In-8-2 Nixie Tube

I needed an expansion board for IN-8-2 Nixie tubes, so I made a Fritzing part.

Reused the image by @Brisfan for his IN-14 Nixies

Latest version always here:

See the post below for @vanepp’s corrected part.

Some difficulties: Breadboard doesn’t align to the grid

It needs to move a bit in x and y to align. In the breadboard svg if I take connector 0 pin as the base at x 0.003in y 1.753

then connector1 pin needs to move a bit in x and y to be .1in apart. In practice I will move connector0pin to be 0 in x and connector1 pin to be 1.853in to set it on the .1in boundary. Connector3pin is more of a problem:

it is 0.234 in x (thus needs to move to 0.2 to be on the grid in x) and 2.182 in y and needs to move to 2.1853 to be on the grid. The 0.034 shift in x means we need to move the entire image 0.034in left to leave the tube looking correct.

So ungroup (to remove transforms) then select the entire tube and move it from x 0.150in to 0.116 so the connectors are on .1in boundaries.

That makes the connector0 row look odd, so move them to make it look better.

Now move connector3pin up in y so that it is on a .1in boundary from the y of connector2pin. Then adjust connector4-8 to be the same in Y and increase exactly .1in in x.

Now we need to align the right side pins to a .1 boundary in x, so they need to change from 1.078in to 1.1in to do that. While I’m here I will delete connector9 and connector11 terminals which are in the wrong place and not needed.

Then I did Edit->select all, Edit->resize page to selection, Object->group, set the group id to breadboard and saved the corrected breadboard svg as plain svg. Now on to schematic. It has some of the same issues, the bottom pins aren’t on the .1 grid in y, in addition it lacks teminalId definitions which causes the wire to connect to the middle of the pin (rather than the end as it should.)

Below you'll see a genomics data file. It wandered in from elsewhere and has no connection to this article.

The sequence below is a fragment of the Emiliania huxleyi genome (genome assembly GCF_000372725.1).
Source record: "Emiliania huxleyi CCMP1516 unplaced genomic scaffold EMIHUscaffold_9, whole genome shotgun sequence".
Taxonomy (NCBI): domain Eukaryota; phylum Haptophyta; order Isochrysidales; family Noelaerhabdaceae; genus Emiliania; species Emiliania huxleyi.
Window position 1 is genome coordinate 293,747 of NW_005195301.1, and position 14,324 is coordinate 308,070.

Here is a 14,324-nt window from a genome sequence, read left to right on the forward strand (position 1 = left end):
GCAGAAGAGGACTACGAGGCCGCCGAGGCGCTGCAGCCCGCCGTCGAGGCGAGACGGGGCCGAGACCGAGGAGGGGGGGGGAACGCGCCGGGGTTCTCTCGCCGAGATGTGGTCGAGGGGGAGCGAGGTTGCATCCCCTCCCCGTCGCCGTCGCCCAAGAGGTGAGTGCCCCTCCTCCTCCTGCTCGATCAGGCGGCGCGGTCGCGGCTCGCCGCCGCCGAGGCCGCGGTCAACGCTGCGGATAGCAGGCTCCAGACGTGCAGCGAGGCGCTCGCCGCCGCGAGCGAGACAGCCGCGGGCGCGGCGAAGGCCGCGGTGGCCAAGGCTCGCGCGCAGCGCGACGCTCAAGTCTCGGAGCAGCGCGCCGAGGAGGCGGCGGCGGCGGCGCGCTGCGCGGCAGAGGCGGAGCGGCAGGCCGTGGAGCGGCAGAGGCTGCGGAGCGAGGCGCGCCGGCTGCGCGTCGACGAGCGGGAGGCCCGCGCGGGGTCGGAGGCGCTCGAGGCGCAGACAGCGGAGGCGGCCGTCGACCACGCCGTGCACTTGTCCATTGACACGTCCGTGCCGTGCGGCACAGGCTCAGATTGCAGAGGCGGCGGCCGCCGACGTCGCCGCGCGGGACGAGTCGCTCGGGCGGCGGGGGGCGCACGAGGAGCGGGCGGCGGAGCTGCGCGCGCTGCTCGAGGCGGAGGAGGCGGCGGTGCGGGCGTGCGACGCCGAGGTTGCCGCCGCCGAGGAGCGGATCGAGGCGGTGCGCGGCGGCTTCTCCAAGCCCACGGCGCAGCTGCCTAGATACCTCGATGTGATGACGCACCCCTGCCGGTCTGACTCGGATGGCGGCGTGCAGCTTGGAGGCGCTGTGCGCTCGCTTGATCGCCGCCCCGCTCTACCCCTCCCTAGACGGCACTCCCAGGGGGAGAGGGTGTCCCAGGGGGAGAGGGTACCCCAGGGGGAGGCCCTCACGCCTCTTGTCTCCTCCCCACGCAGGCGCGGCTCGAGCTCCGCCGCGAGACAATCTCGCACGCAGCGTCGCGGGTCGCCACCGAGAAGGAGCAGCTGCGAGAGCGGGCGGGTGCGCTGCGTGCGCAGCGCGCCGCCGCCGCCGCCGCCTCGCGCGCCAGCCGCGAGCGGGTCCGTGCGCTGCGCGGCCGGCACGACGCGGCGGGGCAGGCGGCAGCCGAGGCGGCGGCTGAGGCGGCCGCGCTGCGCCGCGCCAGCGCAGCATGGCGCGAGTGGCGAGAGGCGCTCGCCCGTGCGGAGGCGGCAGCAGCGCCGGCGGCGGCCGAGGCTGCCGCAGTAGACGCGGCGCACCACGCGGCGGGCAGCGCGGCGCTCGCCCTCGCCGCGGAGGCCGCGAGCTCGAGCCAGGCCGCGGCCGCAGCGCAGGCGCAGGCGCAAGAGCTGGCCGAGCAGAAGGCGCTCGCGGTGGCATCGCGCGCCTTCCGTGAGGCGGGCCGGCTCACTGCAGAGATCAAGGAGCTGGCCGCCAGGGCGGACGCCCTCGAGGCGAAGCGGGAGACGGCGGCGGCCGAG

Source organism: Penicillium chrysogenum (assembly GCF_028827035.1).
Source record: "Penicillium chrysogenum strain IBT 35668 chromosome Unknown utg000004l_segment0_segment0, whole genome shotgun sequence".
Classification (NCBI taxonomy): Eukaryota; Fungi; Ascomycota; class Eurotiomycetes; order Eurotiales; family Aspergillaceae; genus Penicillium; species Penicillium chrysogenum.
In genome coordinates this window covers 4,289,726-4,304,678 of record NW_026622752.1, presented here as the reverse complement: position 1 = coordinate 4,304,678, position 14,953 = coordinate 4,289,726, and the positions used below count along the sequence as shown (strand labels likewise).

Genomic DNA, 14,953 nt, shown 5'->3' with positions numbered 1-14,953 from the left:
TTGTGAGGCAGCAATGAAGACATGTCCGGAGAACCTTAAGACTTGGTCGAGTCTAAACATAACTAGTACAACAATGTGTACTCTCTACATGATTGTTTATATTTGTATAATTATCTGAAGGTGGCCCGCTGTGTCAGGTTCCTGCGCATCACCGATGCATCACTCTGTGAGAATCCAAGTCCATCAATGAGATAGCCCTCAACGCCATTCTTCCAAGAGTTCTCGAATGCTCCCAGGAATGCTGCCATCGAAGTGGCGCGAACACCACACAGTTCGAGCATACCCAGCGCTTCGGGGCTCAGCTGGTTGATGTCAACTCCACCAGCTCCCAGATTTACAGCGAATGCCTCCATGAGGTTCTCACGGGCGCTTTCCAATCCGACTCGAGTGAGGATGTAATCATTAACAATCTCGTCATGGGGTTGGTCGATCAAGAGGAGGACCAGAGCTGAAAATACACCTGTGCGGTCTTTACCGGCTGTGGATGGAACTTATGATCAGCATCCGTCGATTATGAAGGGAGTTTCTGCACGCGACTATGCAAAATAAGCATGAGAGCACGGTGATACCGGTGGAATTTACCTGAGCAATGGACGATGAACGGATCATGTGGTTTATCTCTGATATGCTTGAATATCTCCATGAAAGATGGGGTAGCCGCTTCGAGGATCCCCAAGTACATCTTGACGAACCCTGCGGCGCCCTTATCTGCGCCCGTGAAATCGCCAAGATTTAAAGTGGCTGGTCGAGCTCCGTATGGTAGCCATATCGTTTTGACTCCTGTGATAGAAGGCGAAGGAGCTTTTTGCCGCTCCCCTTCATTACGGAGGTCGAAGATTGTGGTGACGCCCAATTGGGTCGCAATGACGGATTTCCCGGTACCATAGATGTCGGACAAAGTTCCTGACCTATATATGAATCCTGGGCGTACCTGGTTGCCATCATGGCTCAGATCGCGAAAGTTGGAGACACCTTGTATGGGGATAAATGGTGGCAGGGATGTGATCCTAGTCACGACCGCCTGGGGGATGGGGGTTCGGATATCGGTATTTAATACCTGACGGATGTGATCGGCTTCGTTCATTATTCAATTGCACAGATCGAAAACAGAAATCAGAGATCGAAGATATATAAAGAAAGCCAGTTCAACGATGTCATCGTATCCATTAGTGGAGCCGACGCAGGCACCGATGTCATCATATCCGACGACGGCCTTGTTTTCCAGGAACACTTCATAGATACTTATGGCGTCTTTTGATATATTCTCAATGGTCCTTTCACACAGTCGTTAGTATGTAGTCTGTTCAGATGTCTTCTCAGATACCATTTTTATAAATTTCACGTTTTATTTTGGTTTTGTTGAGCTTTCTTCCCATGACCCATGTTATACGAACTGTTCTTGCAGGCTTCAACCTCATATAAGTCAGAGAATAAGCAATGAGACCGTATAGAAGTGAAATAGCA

So we will correct both of those by editing the schematic svg. The pins are correctly aligned in x, but the bottom ones are around 0.05in short in Y, so extend connector1pin til its tip is exactly on the .1 grid line

Then set all the rest of the pins to the same height via the tool bar. Now on to the terminalIds. To do that we need to create a rectangle with fill and stroke both set to none and a stroke-width of 0. We then need to set the height and width via the tool bar to 0.01in (to match the width of connector1pin) and use the tool bar (because Inkscape won’t select a no stroke no fill drawing element to drag it) to the correct coords 0.482in x and 0.7in y in this case.

Now we need to set its id to connector0terminal

Now duplicate connector0terminal and move it 0.1in across in x and rename it connector1terminal, repeat for all the rest of the pins. The resize, group, change the group id to schematic and save as plain svg and schematic is done. Pcb doesn’t look to need anything. I will note that I prefer to not use paths as connectors. While Fritzing accepts them, changing the hole size later requires editing the path. I prefer to define the pads as circles in which case changing the radius and stroke-width in the xml will change the hole size in a predictable way. All these changes are in this new part which looks like this

where the pins align on the .1in grid.

and the wires in schematic connect to the end of the terminal as they should. However a check of the gerber output shows a problem with the path elements as pads: